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According to the Masoretic text of Deu. 6:5, it is written,

וְאָהַבְתָּ אֵת יַהְוֶה אֱלֹהֶיךָ בְּכָל לְבָבְךָ וּבְכָל נַפְשְׁךָ וּבְכָל מְאֹדֶךָ

which the Septuagint (according to Rahlf's Septuagint) translated into Greek as,

καὶ ἀγαπήσεις κύριον τὸν θεόν σου ἐξ ὅλης τῆς καρδίας σου καὶ ἐξ ὅλης τῆς ψυχῆς σου καὶ ἐξ ὅλης τῆς δυνάμεώς σου

Jesus apparently quoted Deu. 6:5 when a scribe asked him what the first commandment of the Law was. Jesus replied:

Greek text of Matt. 22:37 according to Robert Estienne's Textus Receptus:

ὁ δὲ Ἰησοῦς εἶπεν αὐτῷ, Ἀγαπήσεις κύριον τὸν θεόν σου ἐν ὅλῃ τῇ καρδίᾳ σου καὶ ἐν ὅλῃ τῇ ψυχῇ σου καὶ ἐν ὅλῃ τῇ διανοίᾳ σου

Greek text of Mark 12:30 according to Robert Estienne's Textus Receptus:

καὶ ἀγαπήσεις κύριον τὸν θεόν σου ἐξ ὅλης τῆς καρδίας σου καὶ ἐξ ὅλης τῆς ψυχῆς σου καὶ ἐξ ὅλης τῆς διανοίας σου καὶ ἐξ ὅλης τῆς ἰσχύος σου αὕτη πρώτη ἐντολή

Greek text of Luke 10:27 according to Robert Estienne's Textus Receptus:

ὁ δὲ ἀποκριθεὶς εἶπεν Ἀγαπήσεις κύριον τὸν θεόν σου ἐξ ὅλης τῆς καρδίας σου καὶ ἐξ ὅλης τῆς ψυχῆς σου καὶ ἐξ ὅλης τῆς ἰσχύος σου καὶ ἐξ ὅλης τῆς διανοίας σου καὶ τὸν πλησίον σου ὡς σεαυτόν

Matthew's account differs by the inclusion of ἐν before each object in the series, whereas Mark and Luke precede each object by ἐξ.

Furthermore, Matthew has three objects in the series:

  • καρδία ("heart")
  • ψυχή ("soul")
  • διάνοια ("mind")

Mark has four objects in the series in the following order:

  • καρδία ("heart")
  • ψυχή ("soul")
  • διάνοια ("mind")
  • ἰσχύς ("strength")

Luke also has four objects but in a slightly different order:

  • καρδία ("heart")
  • ψυχή ("soul")
  • ἰσχύς ("strength")
  • διάνοια ("mind")

How do we reconcile the (1) different quantity of objects in the series (Matthew vs. Mark/ Luke), (2) the different order of objects (Mark vs. Luke), and (3) the different preposition preceding each object in the series (Matthew vs. Mark/ Luke)?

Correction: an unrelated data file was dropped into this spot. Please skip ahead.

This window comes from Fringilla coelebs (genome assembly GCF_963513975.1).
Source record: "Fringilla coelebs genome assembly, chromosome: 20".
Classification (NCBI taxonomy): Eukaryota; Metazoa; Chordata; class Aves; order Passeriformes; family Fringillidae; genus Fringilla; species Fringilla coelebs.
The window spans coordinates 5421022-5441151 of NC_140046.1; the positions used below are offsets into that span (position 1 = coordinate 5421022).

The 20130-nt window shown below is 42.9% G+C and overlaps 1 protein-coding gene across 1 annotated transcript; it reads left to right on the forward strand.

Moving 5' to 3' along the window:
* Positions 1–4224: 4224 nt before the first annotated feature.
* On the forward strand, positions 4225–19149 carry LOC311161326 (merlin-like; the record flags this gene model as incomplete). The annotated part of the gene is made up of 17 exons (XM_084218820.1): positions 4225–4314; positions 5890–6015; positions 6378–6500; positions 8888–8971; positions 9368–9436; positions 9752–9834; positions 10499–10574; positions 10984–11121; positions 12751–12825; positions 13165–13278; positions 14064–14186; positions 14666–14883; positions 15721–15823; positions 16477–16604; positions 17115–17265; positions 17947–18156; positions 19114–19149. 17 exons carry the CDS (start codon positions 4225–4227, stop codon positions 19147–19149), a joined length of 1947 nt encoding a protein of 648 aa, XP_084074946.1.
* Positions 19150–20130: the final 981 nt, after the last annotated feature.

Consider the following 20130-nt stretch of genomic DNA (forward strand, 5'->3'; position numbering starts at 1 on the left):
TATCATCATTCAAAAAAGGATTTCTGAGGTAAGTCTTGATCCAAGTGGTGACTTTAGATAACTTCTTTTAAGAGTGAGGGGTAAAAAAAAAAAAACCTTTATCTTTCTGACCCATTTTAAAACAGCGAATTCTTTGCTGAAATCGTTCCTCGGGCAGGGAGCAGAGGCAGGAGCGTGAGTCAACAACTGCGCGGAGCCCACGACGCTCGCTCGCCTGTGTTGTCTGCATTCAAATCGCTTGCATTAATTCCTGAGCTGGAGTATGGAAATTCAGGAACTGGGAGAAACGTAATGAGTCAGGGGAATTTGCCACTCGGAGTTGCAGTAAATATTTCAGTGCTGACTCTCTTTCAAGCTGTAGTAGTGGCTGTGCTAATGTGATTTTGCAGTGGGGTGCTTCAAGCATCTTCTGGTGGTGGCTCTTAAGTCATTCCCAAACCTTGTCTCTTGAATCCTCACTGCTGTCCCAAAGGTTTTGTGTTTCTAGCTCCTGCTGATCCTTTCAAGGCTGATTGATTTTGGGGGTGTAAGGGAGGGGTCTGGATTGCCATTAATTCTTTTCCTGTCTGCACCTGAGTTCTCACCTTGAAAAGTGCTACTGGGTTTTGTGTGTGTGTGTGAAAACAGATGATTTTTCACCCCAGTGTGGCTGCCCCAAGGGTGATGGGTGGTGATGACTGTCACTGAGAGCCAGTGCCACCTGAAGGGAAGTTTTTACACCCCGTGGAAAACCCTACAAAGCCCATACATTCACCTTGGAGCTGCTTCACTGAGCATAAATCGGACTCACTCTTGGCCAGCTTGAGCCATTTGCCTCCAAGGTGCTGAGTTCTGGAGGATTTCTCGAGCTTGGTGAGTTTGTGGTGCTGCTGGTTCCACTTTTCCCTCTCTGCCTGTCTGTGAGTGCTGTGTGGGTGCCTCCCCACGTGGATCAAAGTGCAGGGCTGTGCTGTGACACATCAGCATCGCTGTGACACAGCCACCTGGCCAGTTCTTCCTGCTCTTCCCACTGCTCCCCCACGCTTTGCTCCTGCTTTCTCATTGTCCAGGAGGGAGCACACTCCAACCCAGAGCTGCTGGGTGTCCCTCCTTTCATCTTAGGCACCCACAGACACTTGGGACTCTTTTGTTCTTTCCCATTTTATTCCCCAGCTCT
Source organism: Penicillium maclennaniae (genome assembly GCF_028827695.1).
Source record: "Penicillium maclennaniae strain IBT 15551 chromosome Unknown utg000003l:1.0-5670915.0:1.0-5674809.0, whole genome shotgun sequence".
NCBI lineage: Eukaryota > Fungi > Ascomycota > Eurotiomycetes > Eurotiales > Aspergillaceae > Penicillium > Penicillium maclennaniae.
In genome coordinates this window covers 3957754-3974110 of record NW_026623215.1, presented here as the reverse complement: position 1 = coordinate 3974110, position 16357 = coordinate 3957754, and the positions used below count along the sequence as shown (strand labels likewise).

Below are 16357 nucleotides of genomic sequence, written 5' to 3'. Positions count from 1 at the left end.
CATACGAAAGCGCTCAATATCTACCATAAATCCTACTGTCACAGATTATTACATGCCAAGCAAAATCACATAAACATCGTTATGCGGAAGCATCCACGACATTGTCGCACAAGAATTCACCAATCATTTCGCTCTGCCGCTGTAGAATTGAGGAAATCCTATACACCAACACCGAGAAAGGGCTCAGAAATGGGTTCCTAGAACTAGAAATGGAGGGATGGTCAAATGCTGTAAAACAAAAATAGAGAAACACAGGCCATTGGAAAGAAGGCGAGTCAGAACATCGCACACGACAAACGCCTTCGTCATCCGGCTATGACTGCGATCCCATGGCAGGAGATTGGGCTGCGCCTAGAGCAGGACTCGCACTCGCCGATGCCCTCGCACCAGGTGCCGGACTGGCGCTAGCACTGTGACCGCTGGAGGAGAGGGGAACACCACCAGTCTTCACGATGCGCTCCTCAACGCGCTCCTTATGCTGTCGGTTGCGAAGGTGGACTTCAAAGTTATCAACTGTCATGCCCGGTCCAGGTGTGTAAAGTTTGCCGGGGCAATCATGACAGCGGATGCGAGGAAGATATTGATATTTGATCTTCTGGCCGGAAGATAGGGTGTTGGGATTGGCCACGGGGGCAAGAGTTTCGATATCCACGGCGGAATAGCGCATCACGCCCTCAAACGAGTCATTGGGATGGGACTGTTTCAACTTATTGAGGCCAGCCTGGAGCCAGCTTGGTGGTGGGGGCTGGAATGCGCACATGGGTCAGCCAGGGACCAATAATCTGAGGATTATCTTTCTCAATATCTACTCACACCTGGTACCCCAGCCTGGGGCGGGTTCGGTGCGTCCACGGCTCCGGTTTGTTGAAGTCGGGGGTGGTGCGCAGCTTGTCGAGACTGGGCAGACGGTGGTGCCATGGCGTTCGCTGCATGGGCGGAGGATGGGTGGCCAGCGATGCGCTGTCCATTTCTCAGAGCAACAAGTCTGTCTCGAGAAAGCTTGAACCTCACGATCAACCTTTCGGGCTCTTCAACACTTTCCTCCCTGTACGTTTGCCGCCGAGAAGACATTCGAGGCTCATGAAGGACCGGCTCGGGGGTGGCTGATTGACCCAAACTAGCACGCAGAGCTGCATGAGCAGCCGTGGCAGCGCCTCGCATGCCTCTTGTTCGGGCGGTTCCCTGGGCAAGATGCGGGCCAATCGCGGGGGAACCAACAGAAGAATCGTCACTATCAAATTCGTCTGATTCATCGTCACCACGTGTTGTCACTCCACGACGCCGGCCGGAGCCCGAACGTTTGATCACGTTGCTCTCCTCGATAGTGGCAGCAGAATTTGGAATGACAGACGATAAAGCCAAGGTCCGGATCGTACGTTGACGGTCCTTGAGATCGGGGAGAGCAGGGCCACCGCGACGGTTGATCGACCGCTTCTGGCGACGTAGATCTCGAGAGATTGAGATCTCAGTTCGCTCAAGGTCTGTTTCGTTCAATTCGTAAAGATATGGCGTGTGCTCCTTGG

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Can someone offer me any insight as to why nobody has at least voted on the question? It is just a horrible question, or just difficult? Just hoping for some feedback. –  H3br3wHamm3r81 Mar 26 at 6:48
    
@H3br3wHamm3r81-It is a language question-putting it out of my league. My guess is it is a transcriber's choice: the meaning doesn't change(unless one wants to read into it something that's not there). In a simular vein, I had a longstanding disagreement with a gentleman who insisted that there was a hidden meaning in Dan. 2:45, as compared to 2:35, since the order of the Statue of Nebuchadnezzar's disintegration is different(one lists iron, clay, brass, silver, gold; the other lists iron, brass, clay, silver, gold). There is no change in the meaning, only in the transcriber's recording. –  Tau Mar 28 at 6:48
1  
@H3br3wHamm3r81 - or maybe it's just the hunch that an OP who can construct the Question so competently could do so for the Answer as well. :P –  Davïd Mar 29 at 18:09

2 Answers 2

up vote 4 down vote accepted

Prelims. Just for comparison, the three synoptic texts from UBS4:
Mt 22:37 ὁ δὲ ἔφη αὐτῷ, Ἀγαπήσεις κύριον τὸν θεόν σου ἐν ὅλῃ τῇ καρδίᾳ σου καὶ ἐν ὅλῃ τῇ ψυχῇ σου καὶ ἐν ὅλῃ τῇ διανοίᾳ σου·
Mk 12:30 καὶ ἀγαπήσεις κύριον τὸν θεόν σου ἐξ ὅλης τῆς καρδίας σου καὶ ἐξ ὅλης τῆς ψυχῆς σου καὶ ἐξ ὅλης τῆς διανοίας σου καὶ ἐξ ὅλης τῆς ἰσχύος σου.
Lk 10:27 ... Ἀγαπήσεις κύριον τὸν θεόν σου ἐξ ὅλης [τῆς] καρδίας σου καὶ ἐν ὅλῃ τῇ ψυχῇ σου καὶ ἐν ὅλῃ τῇ ἰσχύϊ σου καὶ ἐν ὅλῃ τῇ διανοίᾳ σου,...

Some observations on:

(3) the different preposition preceding each object in the series (Matthew vs. Mark/ Luke)

Mark alone (see below) consistently follows the LXX rendering in using ἐκ (ἐξ) (see also Smyth's treatment), a meaning well within range, although a bit odd for LXX Deuteronomy which (according to Melvin Peters) has a normal equivalence of be with ἐν.

More widely, bĕ-kol + [lēbāb + nepheš] occurs 16× in the LXX: Deut. 4:29; 6:5; 10:12; 11:13; 13:4; 26:16; 30:2, 6, 10; Jos. 22:5; 23:14; 1 Ki. 2:4; 8:48; 2 Ki. 23:25; 2 Chr. 15:12; 34:31. Greek-Josh 23:14 opts for a different construction altogether, but of the rest, all the Deuteronomy references plus Josh 22:5 and 2 Chr 15:12 use ἐξ, while the other four (1 Ki. 2:4; 8:48; 2 Ki. 23:25; 2 Chr. 34:31) use ἐν.

There is some variation here, then, and it's worth noting that the Luke reference in UBS4 = NA28 has ἐξ in the first instance, and ἐν for the rest. There is clearly an acceptable range here.

(2) the different order of objects (Mark vs. Luke)

Not much to offer here, except to note that:

  • the sequence καρδία ("heart") → ψυχή ("soul") → διάνοια ("mind") is in fact shared between the three synoptics; and
  • there is another famous difference in sequence between the ordering of Jesus' wilderness temptations in Matthew and Luke. Of course, whole episodes are variously located in the synoptic gospels;